I would like some help straightening out what exactly SW requires for material information in order to do NL analysis.

Based on the Help, the majority of the stress-strain curves by analysis need to be input in the fashion of True Stress, Engineering Strain (see below):

That's not a huge issue, as finding Engineering stress-strain curves and transforming the stress portion is just an equation. My issue is how to actually enter them into SW. It seems NL elastic pulls the yield, Young's mod, etc from the S-S curve, which implies it needs the full range of stress and strain, from zero. Plasticity models require an elastic modulus and yield strength (though I'm not certain if the yield is used in calcs or just for FOS plots), and literature/pop-up errors state the FIRST stress point should be the yield stress (very bottom bullet in the above picture). First question:

1) What should the correlating strain be? Does it start at zero, essentially requiring an offset from a derived chart for all points, or should the first strain point be a calculated value of Sy/E? This would be an idealized model, but may not fit most published data for materials that use a 0.2% offset to determine yield. Is this just a discrepency that must be accepted?

2) Next for some models Log-strain is required to be entered vs. True stress, this may be a stupid question but Log-strain and True-strain are the same, correct? I'm not familiar with the Log-strain term, and the transforms I've seen are the same as for Engr strain to True strain...

3) Also is there a heirarchy in SW's use of available material data? Say a stress-strain curve is input, but (for plasticity models) a tangent modulus and hardening factor are also input. SW takes the plot first, correct? Reading this:

does tell me the curve will be used first, based on the wording "Material properties like elastic modulus, Yield strength, etc will be taken from the stress-strain curve when it is available and not from the material properties table." So I tend to think the first stress/strain point calculates the elastic modulus for the linear portion... But if the material is plastic-like (literally, like PVC, etc), the low-strain portion can have a very humped look which would take multiple point to properly define. Will SW still use the first point, effectively the next point from 0,0, as the yield? Is it pretty much irrelevant again beside FOS?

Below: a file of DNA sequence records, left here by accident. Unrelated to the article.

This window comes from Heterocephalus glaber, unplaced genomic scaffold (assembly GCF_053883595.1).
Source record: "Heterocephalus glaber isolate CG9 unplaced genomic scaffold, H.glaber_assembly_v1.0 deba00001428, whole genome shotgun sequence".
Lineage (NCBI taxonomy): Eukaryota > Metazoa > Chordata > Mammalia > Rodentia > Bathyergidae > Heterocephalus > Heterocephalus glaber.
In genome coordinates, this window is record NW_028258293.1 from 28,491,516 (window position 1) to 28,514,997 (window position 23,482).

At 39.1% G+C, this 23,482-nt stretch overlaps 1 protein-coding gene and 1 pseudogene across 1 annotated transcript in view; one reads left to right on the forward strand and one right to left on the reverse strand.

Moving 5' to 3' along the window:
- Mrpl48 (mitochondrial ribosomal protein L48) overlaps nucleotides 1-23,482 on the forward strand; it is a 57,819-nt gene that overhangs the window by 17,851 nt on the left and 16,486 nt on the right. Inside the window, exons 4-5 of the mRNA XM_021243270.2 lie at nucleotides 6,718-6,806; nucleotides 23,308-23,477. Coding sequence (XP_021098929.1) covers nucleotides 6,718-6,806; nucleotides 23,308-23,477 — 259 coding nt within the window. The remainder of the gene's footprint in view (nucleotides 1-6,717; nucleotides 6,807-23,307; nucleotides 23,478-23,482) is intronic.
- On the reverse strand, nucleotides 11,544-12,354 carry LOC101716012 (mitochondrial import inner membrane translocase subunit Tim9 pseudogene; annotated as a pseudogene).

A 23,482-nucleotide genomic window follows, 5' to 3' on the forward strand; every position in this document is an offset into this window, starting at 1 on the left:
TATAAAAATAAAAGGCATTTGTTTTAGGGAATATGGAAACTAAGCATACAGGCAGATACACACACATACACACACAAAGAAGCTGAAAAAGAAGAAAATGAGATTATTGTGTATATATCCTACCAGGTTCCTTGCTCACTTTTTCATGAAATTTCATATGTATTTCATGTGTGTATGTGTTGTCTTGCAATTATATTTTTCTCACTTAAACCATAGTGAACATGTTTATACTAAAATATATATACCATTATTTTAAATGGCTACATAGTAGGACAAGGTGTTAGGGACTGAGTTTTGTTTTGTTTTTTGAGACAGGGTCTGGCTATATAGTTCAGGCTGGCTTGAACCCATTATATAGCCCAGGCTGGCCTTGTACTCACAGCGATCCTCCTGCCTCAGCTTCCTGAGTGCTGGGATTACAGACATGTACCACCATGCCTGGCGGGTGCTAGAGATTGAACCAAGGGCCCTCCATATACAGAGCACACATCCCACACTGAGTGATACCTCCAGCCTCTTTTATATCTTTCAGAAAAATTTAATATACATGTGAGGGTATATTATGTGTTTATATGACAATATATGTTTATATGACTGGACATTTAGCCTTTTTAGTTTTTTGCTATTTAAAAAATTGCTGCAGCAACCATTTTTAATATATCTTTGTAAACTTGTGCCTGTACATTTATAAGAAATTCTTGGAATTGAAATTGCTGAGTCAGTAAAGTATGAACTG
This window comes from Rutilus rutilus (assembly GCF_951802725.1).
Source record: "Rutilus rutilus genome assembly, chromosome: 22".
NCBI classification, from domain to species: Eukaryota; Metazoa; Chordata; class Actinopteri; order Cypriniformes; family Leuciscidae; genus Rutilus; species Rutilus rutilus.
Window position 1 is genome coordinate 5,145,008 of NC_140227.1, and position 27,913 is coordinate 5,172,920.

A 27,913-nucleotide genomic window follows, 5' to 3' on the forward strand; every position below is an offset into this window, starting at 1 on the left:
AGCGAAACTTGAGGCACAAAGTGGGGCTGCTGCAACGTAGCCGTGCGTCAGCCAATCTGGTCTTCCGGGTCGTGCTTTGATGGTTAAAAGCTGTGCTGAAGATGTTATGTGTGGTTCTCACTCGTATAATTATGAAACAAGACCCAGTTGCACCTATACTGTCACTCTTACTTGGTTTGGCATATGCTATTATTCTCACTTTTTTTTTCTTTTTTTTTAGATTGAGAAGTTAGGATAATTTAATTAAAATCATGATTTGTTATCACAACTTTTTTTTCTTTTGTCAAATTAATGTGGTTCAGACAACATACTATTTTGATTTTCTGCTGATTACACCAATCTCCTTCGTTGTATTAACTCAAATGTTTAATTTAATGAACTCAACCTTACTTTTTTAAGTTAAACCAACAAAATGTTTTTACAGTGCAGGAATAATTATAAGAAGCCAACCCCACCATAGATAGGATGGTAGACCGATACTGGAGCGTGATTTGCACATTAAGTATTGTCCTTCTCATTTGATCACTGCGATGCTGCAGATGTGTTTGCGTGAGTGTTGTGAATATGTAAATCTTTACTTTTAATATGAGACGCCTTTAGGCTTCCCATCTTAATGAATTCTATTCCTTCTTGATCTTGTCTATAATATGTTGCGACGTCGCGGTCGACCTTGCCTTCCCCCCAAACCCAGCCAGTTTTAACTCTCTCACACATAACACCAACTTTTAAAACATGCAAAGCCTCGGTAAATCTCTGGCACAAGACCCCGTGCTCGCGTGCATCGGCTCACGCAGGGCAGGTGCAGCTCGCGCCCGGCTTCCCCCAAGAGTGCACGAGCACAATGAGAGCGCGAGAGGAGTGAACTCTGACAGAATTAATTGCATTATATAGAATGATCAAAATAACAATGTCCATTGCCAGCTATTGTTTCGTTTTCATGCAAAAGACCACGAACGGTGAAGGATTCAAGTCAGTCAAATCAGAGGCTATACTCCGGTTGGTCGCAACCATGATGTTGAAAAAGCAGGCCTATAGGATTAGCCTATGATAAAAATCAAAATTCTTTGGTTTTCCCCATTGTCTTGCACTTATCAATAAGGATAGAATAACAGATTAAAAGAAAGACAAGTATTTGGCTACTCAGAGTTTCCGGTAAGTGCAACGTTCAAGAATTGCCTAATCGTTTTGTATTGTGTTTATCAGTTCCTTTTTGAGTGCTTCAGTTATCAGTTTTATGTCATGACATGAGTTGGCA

4) Lastly, it is possible to use various material models in a single simulation? Say you have a brittle glass which can run linear elastic, and metal which uses plasticity von-mises. Can they be combined in this fashion, or do the glass need to be at least NL elastic, and can all NL model types be mixed?

Sorry for the run-around questioning, I just would like this straight in my head once-and-for-all! I'm pretty sure I have it lined out but then I'll read something that throws me off... Thanks!

Justin

"1) What should the correlating strain be? Does it start at zero, essentially requiring an offset from a derived chart for all points, or should the first strain point be a calculated value of Sy/E? This would be an idealized model, but may not fit most published data for materials that use a 0.2% offset to determine yield. Is this just a discrepency that must be accepted?"

Your stress-strain curve starts at the yield point, so for a table set of data, you have have your yield strain (0.002, 0.003, or something else, depending on your mateiral) and the stress at the point. What the stress value is will depend on whether you need to use engineering or true strain.

"2) Next for some models Log-strain is required to be entered vs. True stress, this may be a stupid question but Log-strain and True-strain are the same, correct? I'm not familiar with the Log-strain term, and the transforms I've seen are the same as for Engr strain to True strain..."

Hmm, that's interesting. Log Strain and True Strain are, as far as I know, the same quantity.

"3) Also is there a heirarchy in SW's use of available material data? Say a stress-strain curve is input, but (for plasticity models) a tangent modulus and hardening factor are also input. SW takes the plot first, correct? Reading this:"

As I understand it, if a S-S curve is defined, SW will use that; otherwise, SW will use the tangent modulus to create a bilinear S-S curve.